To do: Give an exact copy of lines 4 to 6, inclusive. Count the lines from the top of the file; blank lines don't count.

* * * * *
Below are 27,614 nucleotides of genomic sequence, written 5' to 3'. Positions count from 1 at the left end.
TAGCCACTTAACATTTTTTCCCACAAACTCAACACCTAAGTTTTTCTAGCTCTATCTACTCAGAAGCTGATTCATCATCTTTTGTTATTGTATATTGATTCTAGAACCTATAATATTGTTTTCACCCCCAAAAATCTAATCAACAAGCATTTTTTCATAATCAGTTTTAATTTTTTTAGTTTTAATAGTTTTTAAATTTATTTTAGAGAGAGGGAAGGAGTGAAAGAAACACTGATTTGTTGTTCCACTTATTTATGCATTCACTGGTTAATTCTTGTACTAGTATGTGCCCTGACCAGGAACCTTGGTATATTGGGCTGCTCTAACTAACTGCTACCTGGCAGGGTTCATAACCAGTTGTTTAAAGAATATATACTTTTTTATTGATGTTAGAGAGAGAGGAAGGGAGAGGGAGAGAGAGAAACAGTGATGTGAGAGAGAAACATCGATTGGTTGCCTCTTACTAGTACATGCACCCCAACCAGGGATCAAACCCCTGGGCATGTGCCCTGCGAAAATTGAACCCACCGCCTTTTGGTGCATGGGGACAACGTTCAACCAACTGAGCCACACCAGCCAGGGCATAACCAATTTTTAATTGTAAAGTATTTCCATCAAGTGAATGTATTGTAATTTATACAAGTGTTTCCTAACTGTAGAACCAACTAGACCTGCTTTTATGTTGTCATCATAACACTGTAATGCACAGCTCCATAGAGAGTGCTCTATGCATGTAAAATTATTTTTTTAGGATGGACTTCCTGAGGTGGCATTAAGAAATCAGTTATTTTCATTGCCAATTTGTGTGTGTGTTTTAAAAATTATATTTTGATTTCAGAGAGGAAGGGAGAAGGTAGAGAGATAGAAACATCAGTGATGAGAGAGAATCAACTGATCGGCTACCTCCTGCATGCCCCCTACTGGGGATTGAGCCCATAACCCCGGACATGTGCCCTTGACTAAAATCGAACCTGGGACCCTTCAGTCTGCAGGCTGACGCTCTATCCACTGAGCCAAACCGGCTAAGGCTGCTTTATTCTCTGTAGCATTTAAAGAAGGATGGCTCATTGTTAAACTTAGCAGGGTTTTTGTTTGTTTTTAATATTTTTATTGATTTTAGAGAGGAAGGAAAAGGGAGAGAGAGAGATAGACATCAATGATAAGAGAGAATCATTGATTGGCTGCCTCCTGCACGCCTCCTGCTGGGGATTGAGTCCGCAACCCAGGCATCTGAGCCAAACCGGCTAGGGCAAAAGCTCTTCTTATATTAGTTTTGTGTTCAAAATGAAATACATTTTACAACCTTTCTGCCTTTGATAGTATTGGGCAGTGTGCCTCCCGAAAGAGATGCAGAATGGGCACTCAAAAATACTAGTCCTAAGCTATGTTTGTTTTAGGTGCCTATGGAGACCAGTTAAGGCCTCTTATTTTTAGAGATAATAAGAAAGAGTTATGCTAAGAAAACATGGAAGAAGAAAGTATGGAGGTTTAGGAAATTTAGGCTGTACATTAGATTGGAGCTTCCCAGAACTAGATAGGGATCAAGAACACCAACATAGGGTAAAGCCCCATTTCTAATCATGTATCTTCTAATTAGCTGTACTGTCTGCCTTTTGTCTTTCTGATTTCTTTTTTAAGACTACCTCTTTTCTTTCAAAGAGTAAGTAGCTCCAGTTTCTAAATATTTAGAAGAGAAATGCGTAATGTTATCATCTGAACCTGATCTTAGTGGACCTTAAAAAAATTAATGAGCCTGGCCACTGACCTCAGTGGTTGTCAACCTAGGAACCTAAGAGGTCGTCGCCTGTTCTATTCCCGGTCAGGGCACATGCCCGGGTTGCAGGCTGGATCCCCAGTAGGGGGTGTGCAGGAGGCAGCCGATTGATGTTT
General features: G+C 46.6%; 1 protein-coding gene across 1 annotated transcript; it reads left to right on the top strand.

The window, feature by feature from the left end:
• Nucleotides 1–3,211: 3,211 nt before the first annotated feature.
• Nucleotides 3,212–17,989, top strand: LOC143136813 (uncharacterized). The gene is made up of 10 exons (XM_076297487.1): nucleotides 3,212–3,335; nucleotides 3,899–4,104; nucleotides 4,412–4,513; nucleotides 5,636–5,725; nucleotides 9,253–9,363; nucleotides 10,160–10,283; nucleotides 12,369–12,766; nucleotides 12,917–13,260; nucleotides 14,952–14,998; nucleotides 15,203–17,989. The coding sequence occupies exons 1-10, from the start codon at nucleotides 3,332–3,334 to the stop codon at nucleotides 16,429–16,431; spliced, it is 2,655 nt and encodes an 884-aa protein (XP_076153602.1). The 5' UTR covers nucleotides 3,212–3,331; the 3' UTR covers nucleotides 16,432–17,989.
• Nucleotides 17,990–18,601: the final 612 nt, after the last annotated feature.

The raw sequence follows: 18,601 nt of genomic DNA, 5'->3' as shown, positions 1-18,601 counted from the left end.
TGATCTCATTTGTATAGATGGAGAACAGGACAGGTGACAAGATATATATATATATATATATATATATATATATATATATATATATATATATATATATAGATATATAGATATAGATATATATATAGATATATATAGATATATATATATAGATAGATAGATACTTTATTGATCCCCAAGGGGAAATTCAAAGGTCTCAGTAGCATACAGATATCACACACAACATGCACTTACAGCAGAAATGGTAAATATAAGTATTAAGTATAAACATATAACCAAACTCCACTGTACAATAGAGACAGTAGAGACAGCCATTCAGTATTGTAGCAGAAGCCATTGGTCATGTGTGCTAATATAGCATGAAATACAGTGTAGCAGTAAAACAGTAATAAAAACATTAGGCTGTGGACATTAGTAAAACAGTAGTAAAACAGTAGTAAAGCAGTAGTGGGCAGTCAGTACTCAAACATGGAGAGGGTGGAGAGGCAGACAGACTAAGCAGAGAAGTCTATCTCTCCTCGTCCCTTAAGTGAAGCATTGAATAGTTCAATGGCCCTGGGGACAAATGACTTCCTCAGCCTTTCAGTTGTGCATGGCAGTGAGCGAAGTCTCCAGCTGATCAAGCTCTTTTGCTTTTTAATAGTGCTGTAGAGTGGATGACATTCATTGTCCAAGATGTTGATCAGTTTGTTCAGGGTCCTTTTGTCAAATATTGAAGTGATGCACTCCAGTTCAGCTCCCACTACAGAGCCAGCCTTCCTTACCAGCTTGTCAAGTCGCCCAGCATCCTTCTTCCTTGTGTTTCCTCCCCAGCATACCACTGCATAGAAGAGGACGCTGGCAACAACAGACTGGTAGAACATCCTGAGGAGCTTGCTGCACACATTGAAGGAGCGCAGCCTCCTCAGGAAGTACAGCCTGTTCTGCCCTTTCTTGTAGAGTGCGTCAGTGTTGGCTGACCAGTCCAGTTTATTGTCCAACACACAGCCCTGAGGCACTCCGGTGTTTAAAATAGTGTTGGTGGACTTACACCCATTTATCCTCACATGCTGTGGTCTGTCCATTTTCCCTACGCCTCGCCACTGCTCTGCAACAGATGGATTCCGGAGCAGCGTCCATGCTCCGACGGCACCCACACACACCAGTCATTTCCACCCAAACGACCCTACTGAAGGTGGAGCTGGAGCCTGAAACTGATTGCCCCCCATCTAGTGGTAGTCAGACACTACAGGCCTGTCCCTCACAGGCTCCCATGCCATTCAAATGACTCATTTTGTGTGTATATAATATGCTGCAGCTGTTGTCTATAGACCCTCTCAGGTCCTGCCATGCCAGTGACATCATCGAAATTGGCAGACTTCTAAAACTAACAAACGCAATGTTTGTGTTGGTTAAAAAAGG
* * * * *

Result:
The window, feature by feature from the left end:
• Nucleotides 1–3,211: 3,211 nt before the first annotated feature.
• Nucleotides 3,212–17,989, top strand: LOC143136813 (uncharacterized). The gene is made up of 10 exons (XM_076297487.1): nucleotides 3,212–3,335; nucleotides 3,899–4,104; nucleotides 4,412–4,513; nucleotides 5,636–5,725; nucleotides 9,253–9,363; nucleotides 10,160–10,283; nucleotides 12,369–12,766; nucleotides 12,917–13,260; nucleotides 14,952–14,998; nucleotides 15,203–17,989. The coding sequence occupies exons 1-10, from the start codon at nucleotides 3,332–3,334 to the stop codon at nucleotides 16,429–16,431; spliced, it is 2,655 nt and encodes an 884-aa protein (XP_076153602.1). The 5' UTR covers nucleotides 3,212–3,331; the 3' UTR covers nucleotides 16,432–17,989.